n eff = i l i L n i ( 3 )
where L′ is the overall geometrical length of the etalon cavity. Therefore, partial filling the etalon gap with a filler-plate material that is optically denser than air produces an increased angle of acceptance with respect to a corresponding conventional air-spaced etalon. It can also be shown that a larger filling ratio, defined for the purposes of this invention as the ratio of filler-plate's thickness dF to that of the overall etalon gap L′=(dF+dG), produces a wider field of view.

In a given interference order m, the etalon filter is known to transmit a spectral band centered around a wavelength λ′ that satisfies the condition 2L=mλ′. Thus, the spectral tuning of the etalon as a function of temperature change ΔT is modeled as

Δ λ = λ ( 1 + λ T Δ T ) ( 4 )
where Δλ′ is the spectral shift of the peak wavelength of the etalon's characteristic in order m produced by the temperature change ΔT. As a particular example, an etalon according to the invention of FIG. 3A was constructed to operate at a wavelength of λ=656 nm . The etalon plates 18,20 as well as the spacers S were made of fused silica with a thermal coefficient of expansion (CTE) approximately 7.1*10-6 1/° C. The thickness of spacers was approximately 400 μm, while the thickness of the filler plate F (NEX-C glass sold by Ohara Corp. of Japan, with CTE˜−0.2*10−6 1/° C. and dn/dT˜18.2*10−6) was about 350 μm. An air gap G of about 50 μm was left between the filler plate and the front etalon plate. Temperature tuning over a single free-spectral range of the etalon (FSR ˜4 Angstrom) was accomplished over the range of about 35° C. at a rate of about 10.7 pm/° C. The effective cavity index of this etalon at 20° C. equaled approximately 1.4799, and its acceptance semi-angle (or half field-of-view) was about 48% wider than that of a corresponding air-spaced etalon with the same cavity length and materials.

In another example, the spacers were fabricated using NEX-C glass while the filler plate was made of fused silica (dn/dT˜5.5*10−6). The other parameters remained the same. Tuning across about 0.75 of the free-spectral range of the etalon was possible over approximately 60° C. of temperature range at a rate of about 5 pm/° C. In this case, the effective cavity index was about 1.4025 and the acceptance angle of the etalon filter was about 40% greater than that of the comparable air-spaced etalon.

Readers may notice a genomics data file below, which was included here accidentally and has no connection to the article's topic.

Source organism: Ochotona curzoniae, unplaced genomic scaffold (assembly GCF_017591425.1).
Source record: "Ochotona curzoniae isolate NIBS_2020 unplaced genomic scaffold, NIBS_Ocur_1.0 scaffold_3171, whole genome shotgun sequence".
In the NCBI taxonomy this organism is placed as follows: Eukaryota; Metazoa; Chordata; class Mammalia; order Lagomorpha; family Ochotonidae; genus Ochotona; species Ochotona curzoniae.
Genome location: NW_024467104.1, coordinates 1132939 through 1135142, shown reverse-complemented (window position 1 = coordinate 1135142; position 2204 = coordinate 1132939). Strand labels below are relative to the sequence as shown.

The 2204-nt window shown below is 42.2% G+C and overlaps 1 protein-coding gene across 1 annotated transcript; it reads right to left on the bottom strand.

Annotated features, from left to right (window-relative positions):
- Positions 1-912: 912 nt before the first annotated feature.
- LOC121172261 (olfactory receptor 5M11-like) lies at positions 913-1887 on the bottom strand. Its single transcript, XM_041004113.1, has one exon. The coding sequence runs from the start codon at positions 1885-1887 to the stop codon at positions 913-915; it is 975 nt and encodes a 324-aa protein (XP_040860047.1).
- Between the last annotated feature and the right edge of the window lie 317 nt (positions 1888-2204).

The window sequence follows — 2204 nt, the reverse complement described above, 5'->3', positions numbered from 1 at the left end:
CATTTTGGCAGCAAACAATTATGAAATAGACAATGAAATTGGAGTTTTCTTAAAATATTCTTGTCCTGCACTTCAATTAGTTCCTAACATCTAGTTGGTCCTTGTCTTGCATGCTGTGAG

FIGS. 4 and 5 illustrate two temperature tuning characteristics (the range of thermal tuning and the thermal tuning rate, both expressed in terms of units normalized to the free spectral range of the respective etalons) for three different etalons (A, B, and C) as functions of the filling ratio. The etalons utilized NEX-C and CLEARCERAM-HS (both by Ohara Corporation) as optical materials. Table 1 below summarizes the specifications of each etalon.

TABLE 1
Parameters of composite solid-air-gap etalons
used for FIGS. 4 and 5
Peak
Filler Spacer Substrate Cavity Wavelength,
Material Material Material Length, um nm
A Fused CLEARCERAM- Fused 400 656
Silica HS Silica
B NEX-C Fused Fused 400 1550
Silica Silica
C Fused CLEARCERAM- Fused 400 1310
Silica HS Silica

The tuning ranges shown in FIG. 4 were obtained over a 60 deg C. temperature span. As those skilled in the art would readily understand, while the thermal tuning rate of a given etalon constructed according to the invention depends exclusively on its filling ratio, the overall tuning range for a given temperature span also depends on the physical length of the etalon cavity, a thicker etalon cavity providing a wider range of tuning. These properties are extremely useful because they make it possible to tune the etalon filters of the invention across a complete free spectral range within a temperature change that is practically manageable as an operating parameter. This is of a particular usefulness in many areas of technology, ranging from imaging and atmospheric observation to telecommunications. Fused silica, NEX-C and CLEARCERAM-HS in various combinations and thicknesses have shown to be good materials to achieve the thermal control that is at the heart of the invention.